It says a lot for Walt Disney’s faith in the story that he put in so much effort, 20 years is a long time to fight for something. But even when she arrives in LA turning her nose up at all those terribly gauche American ways, it’s no easy ride: Travers is always on the verge of packing up her carpet bag and flying home. Of course we know she didn’t, so there’s no surprise ending, but watching her try to take control of the Disney juggernaut is amusing stuff. Travers is your archetypal stiff upper lipped Brit, on the loose in 60s LA and loathing every minute of it. Thompson is perfectly cast and looks like she’s really enjoying herself – and Hanks makes a sparkling Disney, using all the charm in the book to get his way. Which of course he does, in the end. There’s always a happy ending, right?
The one disappointment for me, and I’m sorry to say it.. but well it’s Colin Farrell. Throughout the film there are flashbacks to Travers’ childhood and her idolised but drunken loser of a father (Farrell). There are a lot of flashbacks, mostly entirely unnecessary and all incredibly tedious. Every time the story dips back in time to those twinkly old days of yore, all you want is to get back to the magic kingdom and find out what’s going on with the penguins. You do get to see Rachel Griffith being the fabulous inspiration for Mary Poppins of course, but I’d have preferred more of that and less drunken old daddy if we really had to go back there.
Actually, what I would have really liked is to see Travers’ reaction to Dick van Dyke’s accent… I can’t believe she didn’t have anything to say about that.
Despite the tedious flashbacks, there’s no way to dull the lustre of what is essentially a gloriously joyful movie – and one that will send you straight out to watch Mary Poppins so you can sing along to all those amazing songs again. If the Oscars are too scared to go down the slavery route this year, Saving Mr Banks could do very well.
I’m not sure that I needed to see Alan Partridge’s bottom. In fact, I’m absolutely sure I didn’t need to. But when I did see it, I laughed like a drain. I laughed until the tears ran down my face and my eyeliner puddled on my cheeks.
Alpha Papa is funny, there’s no way around it. I guffawed all the way through, and that’s as much as you can ask of an Alan Partridge film I think – in fact, that’s all you can ask of any comedy. One of my all-time favourite things to turn to if I’m in need of a giggle is still Dumb and Dumber. And I like to think of myself as an intellectual. But sometimes, if you can laugh for a couple of hours, or in this case, for an hour and a half, in a darkened room with a lot of other people all laughing as much as you, then that will make even the worst of days seem ok.
A lot of us have grown up with Alan – he used to seem like a middle-aged man, now he just looks like someone I might have gone to school with. Partly this is because they’ve stopped covering him in that hideous flaky makeup, but also because Steve Coogan has almost caught up with Alan in the same way that we all have. Alan, of course, has never grown up. And this is his triumph – he’s still at that emotional stage of needing to be liked, wanting to be one of the cool boys and desperate to be a success so that the cool boys (and girls) will like him. And so that he can have a boat fastened to his car.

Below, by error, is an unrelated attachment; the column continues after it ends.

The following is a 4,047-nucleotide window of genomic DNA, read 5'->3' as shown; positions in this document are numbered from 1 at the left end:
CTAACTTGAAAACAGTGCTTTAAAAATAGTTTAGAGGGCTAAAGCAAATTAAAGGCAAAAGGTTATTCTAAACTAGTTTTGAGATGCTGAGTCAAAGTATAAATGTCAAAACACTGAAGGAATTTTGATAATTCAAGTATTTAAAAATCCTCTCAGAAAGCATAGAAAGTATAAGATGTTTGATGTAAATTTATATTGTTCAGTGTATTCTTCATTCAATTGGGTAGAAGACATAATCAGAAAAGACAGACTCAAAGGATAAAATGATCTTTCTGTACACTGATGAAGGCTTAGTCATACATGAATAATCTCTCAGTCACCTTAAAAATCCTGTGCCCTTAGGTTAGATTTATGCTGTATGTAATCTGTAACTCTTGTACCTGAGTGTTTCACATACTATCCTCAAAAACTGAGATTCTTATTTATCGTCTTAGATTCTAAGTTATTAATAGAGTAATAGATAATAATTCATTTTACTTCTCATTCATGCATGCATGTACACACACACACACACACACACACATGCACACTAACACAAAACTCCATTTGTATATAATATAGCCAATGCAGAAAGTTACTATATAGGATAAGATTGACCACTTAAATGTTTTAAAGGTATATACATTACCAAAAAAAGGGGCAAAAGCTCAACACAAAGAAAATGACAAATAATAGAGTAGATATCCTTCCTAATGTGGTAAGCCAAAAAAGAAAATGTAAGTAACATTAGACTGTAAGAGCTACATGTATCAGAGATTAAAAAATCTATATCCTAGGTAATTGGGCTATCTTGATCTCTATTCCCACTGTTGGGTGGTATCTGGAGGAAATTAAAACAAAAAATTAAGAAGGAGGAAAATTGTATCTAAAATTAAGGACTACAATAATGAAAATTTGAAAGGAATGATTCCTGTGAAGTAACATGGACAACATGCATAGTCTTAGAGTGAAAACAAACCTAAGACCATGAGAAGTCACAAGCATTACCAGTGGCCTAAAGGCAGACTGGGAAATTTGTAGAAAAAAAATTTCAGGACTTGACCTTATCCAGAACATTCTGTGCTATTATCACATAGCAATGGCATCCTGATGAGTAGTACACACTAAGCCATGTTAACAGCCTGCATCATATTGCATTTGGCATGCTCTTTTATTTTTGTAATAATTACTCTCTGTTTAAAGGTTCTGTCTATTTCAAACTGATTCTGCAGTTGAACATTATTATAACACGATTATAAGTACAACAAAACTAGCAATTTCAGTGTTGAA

Even now, as he quips his way through a small mid-morning radio show on a small local digital channel, he can’t quite let the dream go of the days when he was almost but not quite Terry Wogan. But because he’s Alan, that level of fame is always going to be just out of reach. And when the opportunity suddenly lands in his lap – well, it would be rude not to grab it with both hands. So here he is, becoming an accidental hostage negotiator and potential national hero when a disgruntled DJ (Colm Meaney is great) holds the employees of North Norfolk Digital at gunpoint. I think we all know how well this is likely to turn out.
In my heart of hearts I have to admit this isn’t as perfect as it might have been. But it would be churlish to pick fault really. So my advice is – for 90 minutes of LOLs (or whatever the youngsters call them these days), go see Alan. Though it’s fair to warn you, I can still see his front bottom now in my mind’s eye. I think it will always be there.
Gabriella Cowperthwaite was inspired to make Blackfish following the death of Dawn Brancheau in 2010 – the latest in what appears to be a shockingly long list of trainers who have been attacked by captive whales. Her killer was Tilikum, an enormous, beautiful orca who is the star of SeaWorld Orlando’s Shamu show. Dawn wasn’t his first victim, she was his third.